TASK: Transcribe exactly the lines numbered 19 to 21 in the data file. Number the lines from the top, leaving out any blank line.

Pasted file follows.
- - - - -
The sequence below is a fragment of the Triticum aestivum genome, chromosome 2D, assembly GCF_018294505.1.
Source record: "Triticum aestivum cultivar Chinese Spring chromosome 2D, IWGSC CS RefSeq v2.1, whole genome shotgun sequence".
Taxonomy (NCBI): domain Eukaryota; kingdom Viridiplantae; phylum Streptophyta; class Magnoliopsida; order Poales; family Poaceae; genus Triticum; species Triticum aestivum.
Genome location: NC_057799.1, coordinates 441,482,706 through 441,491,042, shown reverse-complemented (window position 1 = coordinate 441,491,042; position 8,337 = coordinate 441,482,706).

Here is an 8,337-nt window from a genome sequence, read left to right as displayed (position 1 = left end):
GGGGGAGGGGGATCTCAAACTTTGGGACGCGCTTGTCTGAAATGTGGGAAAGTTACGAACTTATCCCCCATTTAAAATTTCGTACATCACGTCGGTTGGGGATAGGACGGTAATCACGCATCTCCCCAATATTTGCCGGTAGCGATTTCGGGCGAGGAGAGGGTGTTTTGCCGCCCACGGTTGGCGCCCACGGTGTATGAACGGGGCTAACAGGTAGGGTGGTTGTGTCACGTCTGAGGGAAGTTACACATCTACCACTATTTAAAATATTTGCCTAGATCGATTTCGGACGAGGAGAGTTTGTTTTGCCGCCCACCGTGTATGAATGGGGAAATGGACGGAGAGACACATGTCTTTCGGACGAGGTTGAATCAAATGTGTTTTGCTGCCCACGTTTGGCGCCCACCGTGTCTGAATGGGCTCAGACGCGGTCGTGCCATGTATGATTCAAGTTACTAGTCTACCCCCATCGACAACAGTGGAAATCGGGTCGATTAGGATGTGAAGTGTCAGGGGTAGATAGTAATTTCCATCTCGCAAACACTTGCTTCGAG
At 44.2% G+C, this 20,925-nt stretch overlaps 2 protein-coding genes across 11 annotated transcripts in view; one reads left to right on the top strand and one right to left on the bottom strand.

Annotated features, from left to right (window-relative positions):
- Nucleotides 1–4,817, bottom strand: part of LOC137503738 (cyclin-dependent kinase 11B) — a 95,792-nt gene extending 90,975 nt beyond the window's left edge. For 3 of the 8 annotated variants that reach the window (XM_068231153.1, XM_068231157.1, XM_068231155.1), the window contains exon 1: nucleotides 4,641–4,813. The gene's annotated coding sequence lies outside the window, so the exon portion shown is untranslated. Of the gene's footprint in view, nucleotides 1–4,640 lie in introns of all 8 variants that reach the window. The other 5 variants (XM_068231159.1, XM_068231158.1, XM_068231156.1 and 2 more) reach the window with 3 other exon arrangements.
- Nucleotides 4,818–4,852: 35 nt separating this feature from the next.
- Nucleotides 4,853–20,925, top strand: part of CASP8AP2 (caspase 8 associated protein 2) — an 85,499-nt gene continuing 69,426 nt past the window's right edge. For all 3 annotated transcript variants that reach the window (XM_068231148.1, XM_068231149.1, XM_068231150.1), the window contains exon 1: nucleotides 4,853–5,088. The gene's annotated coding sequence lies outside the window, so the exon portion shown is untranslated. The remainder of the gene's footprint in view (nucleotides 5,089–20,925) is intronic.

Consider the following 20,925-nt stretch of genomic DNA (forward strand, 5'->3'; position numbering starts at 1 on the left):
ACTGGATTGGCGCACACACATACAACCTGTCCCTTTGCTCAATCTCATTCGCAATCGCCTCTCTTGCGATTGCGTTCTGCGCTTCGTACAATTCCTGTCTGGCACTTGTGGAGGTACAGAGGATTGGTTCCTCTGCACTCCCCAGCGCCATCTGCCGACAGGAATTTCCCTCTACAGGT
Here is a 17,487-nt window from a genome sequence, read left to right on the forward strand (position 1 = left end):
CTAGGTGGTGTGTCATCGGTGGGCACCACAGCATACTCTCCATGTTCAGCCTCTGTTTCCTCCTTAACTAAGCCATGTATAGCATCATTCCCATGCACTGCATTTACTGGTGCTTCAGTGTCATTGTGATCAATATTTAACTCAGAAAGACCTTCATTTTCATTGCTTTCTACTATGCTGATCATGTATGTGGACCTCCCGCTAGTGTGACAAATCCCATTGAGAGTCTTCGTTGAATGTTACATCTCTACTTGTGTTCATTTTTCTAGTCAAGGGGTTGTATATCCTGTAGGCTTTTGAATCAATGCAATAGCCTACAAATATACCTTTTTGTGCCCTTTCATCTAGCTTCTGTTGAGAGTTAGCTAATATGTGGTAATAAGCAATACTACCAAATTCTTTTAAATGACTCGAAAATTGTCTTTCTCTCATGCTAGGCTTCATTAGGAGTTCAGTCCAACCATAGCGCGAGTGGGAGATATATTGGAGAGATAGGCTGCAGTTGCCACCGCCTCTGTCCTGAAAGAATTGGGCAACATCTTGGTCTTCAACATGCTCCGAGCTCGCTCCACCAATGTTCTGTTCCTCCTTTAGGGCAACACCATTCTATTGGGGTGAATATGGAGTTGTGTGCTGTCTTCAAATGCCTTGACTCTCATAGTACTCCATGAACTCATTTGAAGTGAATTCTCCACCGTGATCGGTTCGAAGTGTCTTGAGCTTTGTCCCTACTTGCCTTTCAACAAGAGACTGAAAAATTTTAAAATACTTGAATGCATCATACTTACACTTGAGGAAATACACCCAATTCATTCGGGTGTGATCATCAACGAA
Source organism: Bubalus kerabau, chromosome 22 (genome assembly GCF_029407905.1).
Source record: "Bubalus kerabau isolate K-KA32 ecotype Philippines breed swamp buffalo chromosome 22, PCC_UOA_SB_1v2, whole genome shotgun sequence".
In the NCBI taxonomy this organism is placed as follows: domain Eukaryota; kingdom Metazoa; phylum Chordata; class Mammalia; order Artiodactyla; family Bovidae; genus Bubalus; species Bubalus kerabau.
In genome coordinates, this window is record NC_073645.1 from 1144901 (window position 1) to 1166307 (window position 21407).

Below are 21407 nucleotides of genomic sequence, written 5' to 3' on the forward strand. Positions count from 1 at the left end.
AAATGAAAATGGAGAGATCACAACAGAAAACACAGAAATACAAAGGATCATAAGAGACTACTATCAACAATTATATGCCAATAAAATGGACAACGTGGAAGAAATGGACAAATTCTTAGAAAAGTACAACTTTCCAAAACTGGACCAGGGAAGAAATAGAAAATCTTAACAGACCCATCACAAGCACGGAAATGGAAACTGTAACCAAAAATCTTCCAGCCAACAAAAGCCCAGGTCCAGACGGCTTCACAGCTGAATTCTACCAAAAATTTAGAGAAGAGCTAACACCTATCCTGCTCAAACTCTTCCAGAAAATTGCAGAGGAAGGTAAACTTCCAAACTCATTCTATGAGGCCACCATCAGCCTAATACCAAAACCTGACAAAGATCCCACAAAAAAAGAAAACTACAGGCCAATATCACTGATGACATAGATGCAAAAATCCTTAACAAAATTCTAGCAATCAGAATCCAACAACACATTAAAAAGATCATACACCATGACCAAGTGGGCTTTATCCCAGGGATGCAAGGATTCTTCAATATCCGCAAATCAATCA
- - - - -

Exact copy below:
In genome coordinates, this window is record NC_073645.1 from 1144901 (window position 1) to 1166307 (window position 21407).

Below are 21407 nucleotides of genomic sequence, written 5' to 3' on the forward strand. Positions count from 1 at the left end.
AAATGAAAATGGAGAGATCACAACAGAAAACACAGAAATACAAAGGATCATAAGAGACTACTATCAACAATTATATGCCAATAAAATGGACAACGTGGAAGAAATGGACAAATTCTTAGAAAAGTACAACTTTCCAAAACTGGACCAGGGAAGAAATAGAAAATCTTAACAGACCCATCACAAGCACGGAAATGGAAACTGTAACCAAAAATCTTCCAGCCAACAAAAGCCCAGGTCCAGACGGCTTCACAGCTGAATTCTACCAAAAATTTAGAGAAGAGCTAACACCTATCCTGCTCAAACTCTTCCAGAAAATTGCAGAGGAAGGTAAACTTCCAAACTCATTCTATGAGGCCACCATCAGCCTAATACCAAAACCTGACAAAGATCCCACAAAAAAAGAAAACTACAGGCCAATATCACTGATGACATAGATGCAAAAATCCTTAACAAAATTCTAGCAATCAGAATCCAACAACACATTAAAAAGATCATACACCATGACCAAGTGGGCTTTATCCCAGGGATGCAAGGATTCTTCAATATCCGCAAATCAATCA